A Universe of Love

by Summer Ash

February is branded as heart month by corporations, but I say we should feel the beat all year long. 

I have a complicated relationship with my heart to say the least, but if anything, it's made me realize the importance of friendship, love, and appreciating the Universe on a daily basis. So on this last day of February, and a bonus one at that, I thought I would share some of my favorite celestial symbols of love. 

The photo at the top of this post is of the surface of Mars, taken by the Mars Reconnaissance Orbiter (MRO) in 2009. Launched by NASA in 2005, MRO had a two-year primary mission to study the history of water on Mars. Now almost ten years later, it continues to function, still taking data while also assisting in relaying communication from other satellites and rovers on the Red Planet. 

Our other planetary neighbor, Venus, is of course named after the goddess of love herself. Venus is practically an Earth-twin in size, but an anti-twin in everything else. This image is a composite of radar data taken by the Magellan spacecraft NASA sent to Venus in 1989. The planet itself is shrouded in thick cloud layers, but NASA was able to make this image with radio waves that penetrate the atmosphere and bounce off the planet's surface, giving us a picture of the topography. While on Venus, this dense atmosphere is toxic to life, from here on Earth, it's what allows Venus to shine so bright in our morning and evening skies - and perhaps inspire our imaginations from time to time. 

Eros is a member of the asteroid belt, orbiting the Sun in an orbit similar to Mars, sometime further and sometimes closer. Fittingly, it's a member of the Amor group of asteroids. In 2000 NASA's Near Earth Asteroid Rendezvous (NEAR Shoemaker) mission was the first spacecraft to visit Eros and send back high resolution images like this one. Even more incredible is the fact that NEAR Shoemaker successfully landed on the asteroid's surface at the end of its mission life in February of 2001, just over fifteen years ago today. 

Hopefully this image needs no introduction, but if Pluto hadn't captured your heart before, I hope this picture seals the deal. Less than eight months ago, NASA's New Horizons spacecraft arrived at Pluto and snapped this phenomenal image - our first ever glimpse of this distant world. The heart shaped feature (aka Sputnik Planum) became an instant symbol of our love of exploration and discovery.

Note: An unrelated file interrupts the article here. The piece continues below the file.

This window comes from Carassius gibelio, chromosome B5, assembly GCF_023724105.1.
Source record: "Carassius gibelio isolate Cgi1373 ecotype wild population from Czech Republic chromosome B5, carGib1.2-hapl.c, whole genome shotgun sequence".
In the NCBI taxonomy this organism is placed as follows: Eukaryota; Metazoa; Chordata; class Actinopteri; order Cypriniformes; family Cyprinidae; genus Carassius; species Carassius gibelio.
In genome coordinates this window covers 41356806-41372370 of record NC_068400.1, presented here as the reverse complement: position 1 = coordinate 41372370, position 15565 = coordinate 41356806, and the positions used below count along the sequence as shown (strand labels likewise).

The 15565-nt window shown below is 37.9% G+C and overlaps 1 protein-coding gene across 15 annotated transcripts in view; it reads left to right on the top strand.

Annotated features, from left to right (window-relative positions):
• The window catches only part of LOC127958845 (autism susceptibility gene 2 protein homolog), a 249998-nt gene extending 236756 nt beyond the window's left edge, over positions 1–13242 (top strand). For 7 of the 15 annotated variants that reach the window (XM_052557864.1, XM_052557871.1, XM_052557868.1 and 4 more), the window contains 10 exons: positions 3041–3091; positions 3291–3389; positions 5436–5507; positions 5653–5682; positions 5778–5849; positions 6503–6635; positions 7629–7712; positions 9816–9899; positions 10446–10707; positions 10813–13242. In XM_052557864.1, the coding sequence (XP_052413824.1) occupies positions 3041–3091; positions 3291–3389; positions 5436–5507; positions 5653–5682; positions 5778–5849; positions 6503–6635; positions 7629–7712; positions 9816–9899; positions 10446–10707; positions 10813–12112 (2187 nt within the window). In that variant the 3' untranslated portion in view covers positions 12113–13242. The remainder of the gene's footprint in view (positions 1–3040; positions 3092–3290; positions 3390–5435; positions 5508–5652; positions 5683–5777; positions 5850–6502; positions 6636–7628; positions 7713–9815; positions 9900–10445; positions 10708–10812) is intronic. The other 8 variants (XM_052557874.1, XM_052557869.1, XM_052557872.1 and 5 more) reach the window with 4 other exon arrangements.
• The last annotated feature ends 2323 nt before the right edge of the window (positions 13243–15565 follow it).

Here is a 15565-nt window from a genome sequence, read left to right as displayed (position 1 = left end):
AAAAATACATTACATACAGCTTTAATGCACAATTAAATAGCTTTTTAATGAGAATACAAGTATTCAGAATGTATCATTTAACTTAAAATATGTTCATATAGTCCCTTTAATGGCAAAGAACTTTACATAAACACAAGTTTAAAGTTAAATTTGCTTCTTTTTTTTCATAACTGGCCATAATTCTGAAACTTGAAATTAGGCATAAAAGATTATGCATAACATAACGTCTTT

Lastly, moving out into the galaxy, I leave you with these nebulae colloquially called Heart and Soul. Located over 6,000 light years away from us, these regions of gas and dust, called nebulae, are where are stars are actively being formed (or at least they were 6,000 years ago!). This image was taken with NASA's Wide-field Infrared Survey Explorer (WISE) which was launched into Earth orbit in 2009. WISE uses infrared light to detect emission from dust, asteroids, brown dwarfs, stars and galaxies. It captured the glow of these striking regions, IC 1848 (aka Soul Nebula) on the right and IC 1805 (aka Heart nebula) on the left, in 2010. I think it's safe to say, it also captured my heart for now and evermore. 

I hope you'll take this opportunity to look around you and realize that love is everywhere, here on Earth and throughout the Universe, not only during "heart month" but everyday. 

Summer Ash is the Director of Outreach for Columbia University’s Department of Astronomy. Having been both a rocket scientist and a radio astronomer, she’s now harnessing her powers for science communication. She is the "In-House Astrophysicist" for The Rachel Maddow Show and has written for Scientific American, Slate, and Nautilus Magazine. She tweets as @Summer_Ash and is also one-half of Startorialist.

Filed under: allthelove asteroid asteroid belt astronomy awe cosmos Eros heart heart and soul inspiration love Mars nasa nebula pluto romance science science life soul space universe Venus

Olafur Eliasson: Imagine Yourself as an Asteroid

by Alyse Archer-Coite

  

Contact is Eliasson's first solo show in France since that pivotal exhibition at MAM, and only the second solo exhibition presented at the Fondation Louis Vuitton. 

"First imagine that you are an asteroid," Olafur Eliasson's voice intones purposefully. "Focus on the feeling of floating through space and try to be present in that idea." He pauses. "Now be aware of your asteroid self and at the same time the endless space around you." He continues, encouraging you, the listener, to experience the artworks as other asteroids, sliding by you as you continue on your asteroidal trajectory. "Now you have familiarized yourself with the possibility oforbiting through the exhibition," he concludes.

 

 

The exhibition revolves around two large-scale, circular installations. In the first,Map for unthought thoughts, a light source situated on the floor of the gallery illuminates a lattice structure that casts a choreography of shadows across the wall, with the viewers' bodies playing an integral role in the dynamic interplay of shadows. A mirrored wall completes the illusion of an entirely circular space. InContact's second installation viewers encounter a sloping floor, emulating a planetary curve, and a bright, golden horizon line, reminiscent of a celestial eclipse. In a transitional space set between the installations the space titled Double Infinityforms a passageway in the shape of the infinity symbol, with two portholes on either end, perhaps suggesting the looping pathways of electrons or satellites, the future and the past, or the grip of space. 

If you are in Paris, take a trip down asteroid lane...

Foundation Louis Vuitton, 8 Avenue du Mahatma Gandhi, 75116 Paris, France

 

 

Filed under: art asteroid contemporary art exploration imagine Louis Vuitton museum nasa Olufar Eliasson science space